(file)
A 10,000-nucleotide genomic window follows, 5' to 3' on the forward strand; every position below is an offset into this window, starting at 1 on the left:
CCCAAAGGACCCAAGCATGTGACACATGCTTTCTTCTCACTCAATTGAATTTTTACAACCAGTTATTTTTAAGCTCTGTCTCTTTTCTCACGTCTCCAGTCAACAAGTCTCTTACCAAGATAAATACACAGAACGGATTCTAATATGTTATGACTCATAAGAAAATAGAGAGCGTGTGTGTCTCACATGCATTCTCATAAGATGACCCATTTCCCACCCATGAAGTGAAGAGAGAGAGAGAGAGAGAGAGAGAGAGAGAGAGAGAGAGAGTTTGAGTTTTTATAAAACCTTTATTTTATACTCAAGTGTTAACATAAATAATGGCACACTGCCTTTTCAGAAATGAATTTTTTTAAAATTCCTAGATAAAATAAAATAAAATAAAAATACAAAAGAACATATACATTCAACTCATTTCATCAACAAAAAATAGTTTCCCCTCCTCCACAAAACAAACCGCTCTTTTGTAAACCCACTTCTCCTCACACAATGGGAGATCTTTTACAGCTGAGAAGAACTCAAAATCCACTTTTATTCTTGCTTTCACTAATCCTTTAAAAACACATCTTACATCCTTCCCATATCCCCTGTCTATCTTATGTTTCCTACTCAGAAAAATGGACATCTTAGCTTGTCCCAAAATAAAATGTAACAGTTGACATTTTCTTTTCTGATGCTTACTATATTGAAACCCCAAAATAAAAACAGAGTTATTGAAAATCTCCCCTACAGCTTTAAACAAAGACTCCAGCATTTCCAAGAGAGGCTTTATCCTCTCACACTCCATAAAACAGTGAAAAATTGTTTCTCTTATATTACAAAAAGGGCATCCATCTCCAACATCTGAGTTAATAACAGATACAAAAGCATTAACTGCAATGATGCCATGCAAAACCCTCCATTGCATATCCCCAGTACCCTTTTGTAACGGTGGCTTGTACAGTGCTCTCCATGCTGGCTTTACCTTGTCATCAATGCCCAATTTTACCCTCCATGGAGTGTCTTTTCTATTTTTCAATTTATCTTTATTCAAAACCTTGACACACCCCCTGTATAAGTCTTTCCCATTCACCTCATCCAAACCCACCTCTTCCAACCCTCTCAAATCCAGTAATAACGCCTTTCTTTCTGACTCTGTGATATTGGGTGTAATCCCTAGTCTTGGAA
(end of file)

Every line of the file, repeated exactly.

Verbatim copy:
A 10,000-nucleotide genomic window follows, 5' to 3' on the forward strand; every position below is an offset into this window, starting at 1 on the left:
CCCAAAGGACCCAAGCATGTGACACATGCTTTCTTCTCACTCAATTGAATTTTTACAACCAGTTATTTTTAAGCTCTGTCTCTTTTCTCACGTCTCCAGTCAACAAGTCTCTTACCAAGATAAATACACAGAACGGATTCTAATATGTTATGACTCATAAGAAAATAGAGAGCGTGTGTGTCTCACATGCATTCTCATAAGATGACCCATTTCCCACCCATGAAGTGAAGAGAGAGAGAGAGAGAGAGAGAGAGAGAGAGAGAGAGAGAGTTTGAGTTTTTATAAAACCTTTATTTTATACTCAAGTGTTAACATAAATAATGGCACACTGCCTTTTCAGAAATGAATTTTTTTAAAATTCCTAGATAAAATAAAATAAAATAAAAATACAAAAGAACATATACATTCAACTCATTTCATCAACAAAAAATAGTTTCCCCTCCTCCACAAAACAAACCGCTCTTTTGTAAACCCACTTCTCCTCACACAATGGGAGATCTTTTACAGCTGAGAAGAACTCAAAATCCACTTTTATTCTTGCTTTCACTAATCCTTTAAAAACACATCTTACATCCTTCCCATATCCCCTGTCTATCTTATGTTTCCTACTCAGAAAAATGGACATCTTAGCTTGTCCCAAAATAAAATGTAACAGTTGACATTTTCTTTTCTGATGCTTACTATATTGAAACCCCAAAATAAAAACAGAGTTATTGAAAATCTCCCCTACAGCTTTAAACAAAGACTCCAGCATTTCCAAGAGAGGCTTTATCCTCTCACACTCCATAAAACAGTGAAAAATTGTTTCTCTTATATTACAAAAAGGGCATCCATCTCCAACATCTGAGTTAATAACAGATACAAAAGCATTAACTGCAATGATGCCATGCAAAACCCTCCATTGCATATCCCCAGTACCCTTTTGTAACGGTGGCTTGTACAGTGCTCTCCATGCTGGCTTTACCTTGTCATCAATGCCCAATTTTACCCTCCATGGAGTGTCTTTTCTATTTTTCAATTTATCTTTATTCAAAACCTTGACACACCCCCTGTATAAGTCTTTCCCATTCACCTCATCCAAACCCACCTCTTCCAACCCTCTCAAATCCAGTAATAACGCCTTTCTTTCTGACTCTGTGATATTGGGTGTAATCCCTAGTCTTGGAA